Why we are here

BEFORE a developer arrives, and AFTER a developer gets hold of the land. (Both photos taken from the spot)

BEFORE a developer arrives, and AFTER a developer gets hold of the land. (Both photos taken from the spot)

That which makes Hamilton, Ontario such a geographically rich city was being destroyed. A group of residents noticed once it started happening in their own backyard. Unhappy with what was the by-law at the time, one that didn’t fully and properly protect urban forests, they got to work and set out to get things changed – before it was too late.

Slowly, but surely, the urban forests in Hamilton, Ontario were being chipped away at a steady pace.

ALL forests in this city were at risk of eventually being razed in the name of “development” and profit. Action needed to be taken to put into place better rules and thoughtful planning guidelines that would protect the natural assets of the city. These forests are an important part of an ecosystem that is vital to the health and well-being of every living being in the city, man and beast.

It is very important we protect these natural heritage assets. The legacy left by T.B. McQuesten, one that other municipalities looked to for improving their own cities, was being battered and obliterated by incessant, ruthless development.

None of us want by-laws that are so restrictive that we can’t cut down a few trees on our property as needed. But the purchase of land for development, which contains these forests – important environmental assets to our city – needs to come with some restrictions. The few remaining remnants of forests within the city limits, need to be protected.

Under the by-law that was in effect before the change in 2014, a developer could purchase land, and cut down trees that are over a certain diameter, under the premise of “logging” or harvesting. He did not need permission, only needed to file a notice of intent to cut. There was nothing anyone can do to stop them. Then as they are bulldozing those larger trees, the smaller ones which are in the way silently fall, too.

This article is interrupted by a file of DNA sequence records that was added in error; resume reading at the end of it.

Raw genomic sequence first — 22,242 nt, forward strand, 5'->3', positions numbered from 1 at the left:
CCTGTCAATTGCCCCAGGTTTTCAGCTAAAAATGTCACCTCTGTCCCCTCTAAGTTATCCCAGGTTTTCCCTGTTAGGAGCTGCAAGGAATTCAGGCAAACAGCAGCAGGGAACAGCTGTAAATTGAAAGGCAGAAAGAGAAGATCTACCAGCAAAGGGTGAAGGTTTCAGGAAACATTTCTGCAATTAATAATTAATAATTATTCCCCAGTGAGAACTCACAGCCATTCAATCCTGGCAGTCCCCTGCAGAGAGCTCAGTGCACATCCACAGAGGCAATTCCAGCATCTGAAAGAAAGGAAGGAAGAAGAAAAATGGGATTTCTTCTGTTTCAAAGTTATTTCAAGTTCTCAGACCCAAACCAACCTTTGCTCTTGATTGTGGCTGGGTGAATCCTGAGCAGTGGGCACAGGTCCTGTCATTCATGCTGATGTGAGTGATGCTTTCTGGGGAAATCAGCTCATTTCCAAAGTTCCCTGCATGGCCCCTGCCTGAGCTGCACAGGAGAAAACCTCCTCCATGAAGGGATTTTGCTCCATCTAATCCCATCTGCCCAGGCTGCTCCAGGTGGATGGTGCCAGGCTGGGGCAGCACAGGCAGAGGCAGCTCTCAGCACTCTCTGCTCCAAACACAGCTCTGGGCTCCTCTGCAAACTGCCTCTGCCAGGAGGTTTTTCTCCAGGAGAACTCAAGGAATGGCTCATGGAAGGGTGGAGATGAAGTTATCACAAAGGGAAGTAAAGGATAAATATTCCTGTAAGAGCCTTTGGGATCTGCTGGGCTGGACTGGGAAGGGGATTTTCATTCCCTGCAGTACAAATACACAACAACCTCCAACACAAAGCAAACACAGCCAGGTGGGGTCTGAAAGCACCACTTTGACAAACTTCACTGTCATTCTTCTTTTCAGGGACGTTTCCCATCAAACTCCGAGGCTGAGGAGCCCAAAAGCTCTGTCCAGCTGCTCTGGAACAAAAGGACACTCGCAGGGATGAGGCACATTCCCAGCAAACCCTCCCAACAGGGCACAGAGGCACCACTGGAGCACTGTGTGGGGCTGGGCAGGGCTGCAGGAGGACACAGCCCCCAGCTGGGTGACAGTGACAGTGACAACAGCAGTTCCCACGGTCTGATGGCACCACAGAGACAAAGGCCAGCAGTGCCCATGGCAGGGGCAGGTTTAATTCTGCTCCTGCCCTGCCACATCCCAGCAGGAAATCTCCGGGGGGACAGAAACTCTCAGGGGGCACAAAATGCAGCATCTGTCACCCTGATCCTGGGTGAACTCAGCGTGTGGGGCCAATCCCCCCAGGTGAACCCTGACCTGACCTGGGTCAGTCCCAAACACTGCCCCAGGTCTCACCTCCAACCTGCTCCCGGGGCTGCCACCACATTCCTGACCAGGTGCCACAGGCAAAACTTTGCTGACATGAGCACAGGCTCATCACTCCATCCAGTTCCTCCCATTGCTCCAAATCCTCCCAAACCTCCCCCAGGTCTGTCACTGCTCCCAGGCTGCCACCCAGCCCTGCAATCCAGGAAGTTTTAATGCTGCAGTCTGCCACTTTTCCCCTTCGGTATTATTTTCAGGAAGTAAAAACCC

None of those remaining forests in our urban landscape are of substantial enough size for true, responsible logging, but they are certainly of very significant size for the flora, fauna and ecosystem they support. Reduction in size of these urban forests should not be permitted. As our city grows, expanding into farmland, any forests present must retain a minimum set size.

The science of trees tells us that they dramatically improve environmental quality. They clean the air of our city, removing tons of carbon and pollution yearly. Residents, organizations, businesses, developers, architects and urban planners; municipal, provincial and federal agencies, should all be making the preservation of these urban woodlots a priority. We all have something to gain from that: quality of life, health and nature. Basic needs don’t get much more basic than that.

Urban Forest Benefits:

  • Improved Air Quality
  • Reduction of Greenhouse Gas Emissions
  • Improved Wildlife Habitat
  • Stormwater Management
  • Noise Abatement
  • Increased Psychological Well Being
  • Improved Energy Conservation
  • Increased Property Values

Call or email your city councilor now, make sure they know where you stand.

http://www.hamilton.ca/YourElectedOfficials/WardCouncillors/

It is our hope to inform, provide resources, inspire dialogue, and hopefully champion real change that will protect the beautiful city all Hamiltonians know.

Share this site with everyone you know.

Please contact us to get involved, we need help to protect this beautiful city.

hamiltonurbanforests [at] gmail [dot] com

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